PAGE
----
Direct Media Founder Reflects on Entering Hall of Fame
The Hall of Fame was established in 1978, nine years after you founded Direct Media in 1969. At that time did you ever think you would be inducted into it one day?
No, I never thought that. Years and years later, I served on the Hall of Fame committee, and I didn't even think so then because of the high caliber of the inductees.
What goals did you have for your company that came to fruition?
I just wanted us to be the best list firm in the country -- not necessarily the biggest, but the best. I'm not saying we are now because a lot of other companies really have come up like the Millards and the ALCs of the world, but there was definitely a window of time in there when we were the best and everyone looked up to us.
You established DMI at a time of tremendous growth in the list industry when lots of new firms that are still competing with you were starting out. Do you think that list industry professionals today still have that entrepreneurial spirit?
That's a hard question, and there are certainly exceptions, but overall I think probably not. There were just a lot of entrepreneurial people around then. Times have changed, and the industry is a lot more bureaucratic and corporate on the whole. I'm not saying it's bad, but there is a lot more attention paid to budgets and things like that. Today it takes a different skill set as far as technology is concerned.
What are you most proud of as far as accomplishments during your career? What was your crowning achievement?
I think my most significant accomplishment or contribution was creating the first prospecting database back in the early '70s. Now, over 30 years later, it (Executive Database) is still in existence and being actively used by dozens of mailers. I'm also quite proud of being able to help many of our clients be more successful with their businesses and of being able to mentor many of the young direct marketers.
Any regrets? Is there anything you would do differently? Maybe the Acxiom merger?
My major regret is that I didn't keep Direct Media much smaller than it became. Life would have been a lot easier, and I would have been able to take better care of our clients and employees.
Any list-related anecdotes or memories you would like to share?
I've got a lot of industry anecdotes, but all of them would involve embarrassing someone, and I don't want to get into that.
Can you name any mentors you had who influenced your career in the direct marketing industry?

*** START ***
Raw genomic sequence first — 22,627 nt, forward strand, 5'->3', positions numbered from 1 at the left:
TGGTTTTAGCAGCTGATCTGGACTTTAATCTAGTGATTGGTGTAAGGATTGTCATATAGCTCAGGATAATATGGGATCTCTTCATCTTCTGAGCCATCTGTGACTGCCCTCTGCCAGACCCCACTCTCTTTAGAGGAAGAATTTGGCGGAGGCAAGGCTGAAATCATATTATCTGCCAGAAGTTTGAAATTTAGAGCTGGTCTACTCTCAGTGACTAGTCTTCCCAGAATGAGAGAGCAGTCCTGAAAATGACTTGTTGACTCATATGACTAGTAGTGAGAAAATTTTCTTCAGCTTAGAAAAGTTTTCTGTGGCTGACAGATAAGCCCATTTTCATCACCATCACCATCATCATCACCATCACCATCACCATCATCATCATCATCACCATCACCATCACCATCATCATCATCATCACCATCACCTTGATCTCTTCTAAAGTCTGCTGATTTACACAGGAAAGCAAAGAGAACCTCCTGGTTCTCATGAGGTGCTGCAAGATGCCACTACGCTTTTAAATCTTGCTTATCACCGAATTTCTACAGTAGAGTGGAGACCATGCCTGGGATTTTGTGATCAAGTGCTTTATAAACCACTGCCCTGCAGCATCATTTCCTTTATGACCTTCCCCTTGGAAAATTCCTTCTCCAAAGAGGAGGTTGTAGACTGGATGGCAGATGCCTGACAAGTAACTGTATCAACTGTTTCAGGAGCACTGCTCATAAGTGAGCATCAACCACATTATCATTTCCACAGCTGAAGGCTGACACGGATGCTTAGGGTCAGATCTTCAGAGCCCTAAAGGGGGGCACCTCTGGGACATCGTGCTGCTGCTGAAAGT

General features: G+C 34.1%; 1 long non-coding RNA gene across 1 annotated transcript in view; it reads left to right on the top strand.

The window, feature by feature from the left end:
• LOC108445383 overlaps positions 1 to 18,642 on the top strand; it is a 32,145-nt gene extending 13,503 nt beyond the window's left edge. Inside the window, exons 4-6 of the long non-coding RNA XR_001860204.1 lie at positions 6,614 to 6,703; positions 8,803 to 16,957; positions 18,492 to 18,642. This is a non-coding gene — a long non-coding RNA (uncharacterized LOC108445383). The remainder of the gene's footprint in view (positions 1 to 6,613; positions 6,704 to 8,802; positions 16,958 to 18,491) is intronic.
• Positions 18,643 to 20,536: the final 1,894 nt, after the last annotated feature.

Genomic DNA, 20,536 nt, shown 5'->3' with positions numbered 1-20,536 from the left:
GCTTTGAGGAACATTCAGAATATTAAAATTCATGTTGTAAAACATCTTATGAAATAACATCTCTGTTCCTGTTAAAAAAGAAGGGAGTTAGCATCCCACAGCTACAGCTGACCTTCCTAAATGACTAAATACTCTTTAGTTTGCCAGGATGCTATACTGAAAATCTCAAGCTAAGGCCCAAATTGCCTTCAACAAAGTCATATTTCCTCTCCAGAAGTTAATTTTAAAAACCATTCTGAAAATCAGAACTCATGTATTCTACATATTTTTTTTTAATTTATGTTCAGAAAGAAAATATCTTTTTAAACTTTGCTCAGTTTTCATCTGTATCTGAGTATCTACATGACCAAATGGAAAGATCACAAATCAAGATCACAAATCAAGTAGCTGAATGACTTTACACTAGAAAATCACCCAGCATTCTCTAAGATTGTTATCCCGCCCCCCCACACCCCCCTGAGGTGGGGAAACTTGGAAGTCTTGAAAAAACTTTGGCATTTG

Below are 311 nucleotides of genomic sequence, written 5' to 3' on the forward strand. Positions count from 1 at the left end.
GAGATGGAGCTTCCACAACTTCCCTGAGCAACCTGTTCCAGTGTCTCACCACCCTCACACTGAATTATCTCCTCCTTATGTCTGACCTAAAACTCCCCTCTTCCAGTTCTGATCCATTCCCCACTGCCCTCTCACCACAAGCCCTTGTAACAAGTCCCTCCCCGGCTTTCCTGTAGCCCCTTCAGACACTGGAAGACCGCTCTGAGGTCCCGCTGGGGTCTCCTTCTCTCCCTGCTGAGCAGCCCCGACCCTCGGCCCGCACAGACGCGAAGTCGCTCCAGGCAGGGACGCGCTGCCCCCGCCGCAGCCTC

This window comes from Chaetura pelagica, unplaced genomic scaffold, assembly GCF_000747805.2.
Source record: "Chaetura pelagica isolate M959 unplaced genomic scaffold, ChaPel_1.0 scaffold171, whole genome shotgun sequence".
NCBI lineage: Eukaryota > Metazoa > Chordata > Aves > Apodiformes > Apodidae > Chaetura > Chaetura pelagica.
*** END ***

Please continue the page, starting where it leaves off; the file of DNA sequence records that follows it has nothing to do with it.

I've learned -- and am still learning -- from so many people over the years. Marty Edelston, founder and CEO of Boardroom Reports, has been giving me good advice for over 25 years. Todd Simon, who incidentally is about half my age, of Omaha Steaks taught me a great deal about e-commerce in the early days of the dot-com boom. Another person half my age is Eric Snider, marketing vice president at Skillpath Seminars. Eric has taught me a great deal and brought me into the next century about the product I invented 32 years ago, prospecting databases. Just being able to observe the management and marketing skills of longtime clients and friends George Mosher (founder/CEO of National Business Furniture) and Bob Dorney (founder and former CEO of Day-Timers) taught me so much. There are dozens more that have helped and taught me over the years, and I don't have the space or memory to recall them all now.
What challenges face the direct marketing industry today? How is the DM/list industry different today?
You can't go back, and they were golden days back in the '70s, '80s and '90s. In a lot of ways, it was like being in the water during high tide and everybody just kind of rose with the tide. It's never going to be that way again, but Internet technology is the key today. The Internet is all about direct marketing, so that is a real growth machine for the industry. It's still in its infancy, but it's huge already and growing.
One of the criteria for being selected for the Hall of Fame is contributing to the direct marketing industry at large. It seems that a lot of former Direct Media employees have gone on to prosperous careers in direct marketing. Is that something that makes you proud or a frustration or a bit of both?
I take pride in a lot of the people that I've been associated with and the people that worked for Direct Media. We've staffed about a third of the list industry, I think. We had a lot of good people and some that were great people but their culture didn't fit ours, and they were better off someplace else. I am proud to say that a lot of people like Alice Zea, who founded AZ Marketing; Adrea Rubin, who founded Adrea Rubin Marketing; and Kathy Duggan-Josephs, who founded D-J Associates, started out with us. I'm very proud of their achievements, and I'm not necessarily taking any credit for them but they did pass through here on their way.